When we were priced out of London, we moved to Yorkshire, where my husband had relatives.
We thought he was clear of cancer, but with only a year to the all-clear 5 year period, it came back – aggressively and at multiple sites. The Consultant said he could go at any time and only had a few months at max.
The care he received in Harrogate was excellent, almost too good in retrospect, because in the last few months of his life, the care went into reverse, but I only worked that out after his death. Recently I read a book called “Strategy” by Seven, in which a tactic is listed. That is to do something so as to create the expection of it, then go into reverse.
He was doing well. He had outlived by months the Consultant’s most optimistic prediction, and although he had bad days when he couldn’t do anything much, on good days we would get in the car and he would take me out for a drive. Then I had a flu jab which made me very ill, which was odd because the previous year I had had a jab which had no ill-effects at all. A few days later he got his first lung infection, the first of 6 in total, one after the other. It was then I noticed the nurses were arriving in pairs and diving through the door without knocking, the procedure when elder abuse is suspected. I wondered if one of the relatives who sometimes drove him to hospital (I cannot drive) had lied about me. Two months after his first lung infection a speech therapist came to look at him and said he was swallowing his food alright, but liquids were going straight into his lungs. I wondered why they had not alerted us to that possibility earlier.
On one doctors visit, she said that no air was going into one lung. I thought nothing of it at the time as she didn’t say anything else, but my husband told me later that a look of alarm had crossed her face. But she did not suggest any treatment.
A week or two later, he had a fit. It looked like a stroke although not so severe. A doctor and nurse and a relative came out and discussed whether he should go to hospital or not. He was confused, not quite with the conversation and kept trying to show them he could not lift his arm. Also his feet had become very swollen. At one point he commented he was in pain. He had fitted the moment he had got up so had not taken his morning medication. The relative leapt to her feet and got him his morphine before I could move. She then made a great show out of changing his clothes. Again, he had fitted the moment he got up so his morning routine had not happened.
By now I was starting to be concerned about the medical response to his condition. I have no medical background whatsoever, and my husband’s illness was complicated, so there had seemed to be little point on second-guessing the professionals with training and experience. But I didn’t understand why he was getting a null response to crises. I looked up the medical diagnostic on my computer. It told me no air in one lung indicates heart failure in one part of the heart. The medical treatment is diuretics and drugs to strengthen the heart. Swollen feet indicate heart failure in the other part of the heart. Together they make congestive heart failure. His stroke was a mini stroke. He was prescribed steroids and loaned a nebuliser. That was all.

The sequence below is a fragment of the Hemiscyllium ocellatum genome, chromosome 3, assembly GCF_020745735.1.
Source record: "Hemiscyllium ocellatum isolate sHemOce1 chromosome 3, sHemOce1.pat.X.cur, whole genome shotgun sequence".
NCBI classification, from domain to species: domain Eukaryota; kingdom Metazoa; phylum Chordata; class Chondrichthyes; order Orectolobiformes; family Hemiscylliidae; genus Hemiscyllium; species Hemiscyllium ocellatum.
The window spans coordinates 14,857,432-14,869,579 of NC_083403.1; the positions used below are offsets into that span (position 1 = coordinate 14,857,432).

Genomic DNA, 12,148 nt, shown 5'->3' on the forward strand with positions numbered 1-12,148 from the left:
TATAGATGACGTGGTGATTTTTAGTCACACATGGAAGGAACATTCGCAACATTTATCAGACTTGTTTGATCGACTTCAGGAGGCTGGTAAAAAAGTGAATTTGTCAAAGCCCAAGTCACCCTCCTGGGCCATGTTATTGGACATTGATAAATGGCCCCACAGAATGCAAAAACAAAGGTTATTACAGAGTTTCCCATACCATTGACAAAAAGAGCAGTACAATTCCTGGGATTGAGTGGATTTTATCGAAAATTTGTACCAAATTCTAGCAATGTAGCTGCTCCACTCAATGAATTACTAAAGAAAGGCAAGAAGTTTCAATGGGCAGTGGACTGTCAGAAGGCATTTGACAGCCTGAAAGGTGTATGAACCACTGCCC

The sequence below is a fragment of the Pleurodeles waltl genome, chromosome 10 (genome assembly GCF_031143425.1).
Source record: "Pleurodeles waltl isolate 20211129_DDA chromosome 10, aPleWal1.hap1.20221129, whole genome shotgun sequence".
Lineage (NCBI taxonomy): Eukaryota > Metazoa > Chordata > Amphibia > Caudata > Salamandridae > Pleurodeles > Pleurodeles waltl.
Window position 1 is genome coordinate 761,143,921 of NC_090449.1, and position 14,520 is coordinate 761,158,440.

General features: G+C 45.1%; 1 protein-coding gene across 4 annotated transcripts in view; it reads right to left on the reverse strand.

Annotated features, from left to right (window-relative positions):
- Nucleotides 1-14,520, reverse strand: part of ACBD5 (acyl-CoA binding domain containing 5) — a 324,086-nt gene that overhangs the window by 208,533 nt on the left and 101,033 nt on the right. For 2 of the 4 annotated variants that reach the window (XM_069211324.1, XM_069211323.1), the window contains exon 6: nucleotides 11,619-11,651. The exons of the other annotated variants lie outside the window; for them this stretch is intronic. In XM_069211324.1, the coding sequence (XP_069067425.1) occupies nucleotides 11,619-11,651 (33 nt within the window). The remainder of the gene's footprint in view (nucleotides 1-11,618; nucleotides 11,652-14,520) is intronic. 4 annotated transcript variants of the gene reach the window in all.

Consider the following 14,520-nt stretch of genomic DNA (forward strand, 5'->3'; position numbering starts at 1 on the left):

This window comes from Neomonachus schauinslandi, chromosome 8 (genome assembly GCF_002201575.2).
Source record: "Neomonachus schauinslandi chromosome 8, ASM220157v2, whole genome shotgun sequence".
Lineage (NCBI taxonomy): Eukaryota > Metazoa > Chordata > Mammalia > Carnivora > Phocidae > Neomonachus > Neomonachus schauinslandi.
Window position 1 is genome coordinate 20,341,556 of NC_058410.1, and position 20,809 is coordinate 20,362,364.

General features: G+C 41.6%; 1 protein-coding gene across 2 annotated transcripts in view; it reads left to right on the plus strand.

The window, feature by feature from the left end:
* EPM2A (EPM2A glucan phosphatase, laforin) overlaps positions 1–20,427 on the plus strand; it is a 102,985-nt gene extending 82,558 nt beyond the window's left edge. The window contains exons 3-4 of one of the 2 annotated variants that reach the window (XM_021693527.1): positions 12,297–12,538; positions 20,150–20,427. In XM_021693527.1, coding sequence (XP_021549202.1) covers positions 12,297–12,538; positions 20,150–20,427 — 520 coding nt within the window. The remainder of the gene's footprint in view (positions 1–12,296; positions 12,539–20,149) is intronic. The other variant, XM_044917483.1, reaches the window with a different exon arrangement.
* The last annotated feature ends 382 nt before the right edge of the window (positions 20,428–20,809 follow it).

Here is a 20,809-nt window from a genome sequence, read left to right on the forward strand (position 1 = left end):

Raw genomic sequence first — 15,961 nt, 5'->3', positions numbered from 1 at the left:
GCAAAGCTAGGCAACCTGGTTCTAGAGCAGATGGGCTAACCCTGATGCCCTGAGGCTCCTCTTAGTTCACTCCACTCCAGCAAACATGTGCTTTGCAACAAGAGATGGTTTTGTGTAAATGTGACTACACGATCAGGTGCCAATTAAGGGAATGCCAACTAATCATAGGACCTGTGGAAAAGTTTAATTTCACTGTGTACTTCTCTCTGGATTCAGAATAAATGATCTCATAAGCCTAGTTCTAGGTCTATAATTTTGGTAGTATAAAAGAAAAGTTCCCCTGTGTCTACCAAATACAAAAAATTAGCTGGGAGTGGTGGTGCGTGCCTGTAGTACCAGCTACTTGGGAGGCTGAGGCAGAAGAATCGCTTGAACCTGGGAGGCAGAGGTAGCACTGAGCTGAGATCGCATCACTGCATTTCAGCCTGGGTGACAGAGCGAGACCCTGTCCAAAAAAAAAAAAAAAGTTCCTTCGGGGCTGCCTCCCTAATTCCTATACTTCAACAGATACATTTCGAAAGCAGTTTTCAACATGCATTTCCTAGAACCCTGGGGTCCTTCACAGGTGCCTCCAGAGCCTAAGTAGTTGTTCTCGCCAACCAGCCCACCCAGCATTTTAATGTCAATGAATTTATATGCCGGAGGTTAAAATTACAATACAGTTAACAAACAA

My husband was now experiencing on-going distress due to lack of oxygen. Sometimes this made him very irrational and abusive as if he was very drunk. On those occasions if I took him out in his wheelchair it helped, but the weather was very cold that year, temperatures slightly above freezing, so I couldn’t always do that.
When it got to the stage where he couldn’t eat, he was taken into a nursing home. I couldn’t bear to stay in the empty flat and moved out to a hotel until my alternative accommodation was available. On one visit back to the house I found all my husbands documentation had gone. I thought the relative must have taken it but I don’t know how she got in as I had both keys.
Several other bizarre events between myself and this relative led me to make an enquiry on Wikipedia for an explanation for the relative’s behaviour. They told me it was “gaslighting” an expression I had never heard of before. When I researched gaslighting I discovered the term “gang stalking” which explained the harassment and odd events I had experienced from University to the present day.
Nothing could have prolonged my husband’s life. With a cancerous tumour blocking his throat, others in his brain, kidney, lung and bones, and he had already exceeded the Consultant’s best prediction by 6 months. But I believe his last 3 months need not have been so distressing. The lung infections might not have happened if we had been warned of liquids going straight into his lungs when drinking. After the first one he was never well enough to get out of the house and go for a drive. I do not believe he got the appropriate treatment when he showed signs of heart failure and had his mini-stroke. And I see no reason why he couldn’t have been given oxygen, unless the intention was to allow him to become irrational and non-cooperative so as to create an”incident” that could be used to back up the slander of elder abuse.
From this experience I realise that the situation of a non-medically qualified carer is very vulnerable. Looking after someone who has been weakened by illness is the easy part. It is just common sense and consideration. But you cannot tell when a variation in the ill person’s condition is to be expected or something that requires medical intervention that would help. And their condition is fluctuating all the time. It changes from day to day, and throughout the day. You are not a nurse, but you need to be one. In the same year that my husband died allegations of elder abuse in Harrogate increased by 11 percent.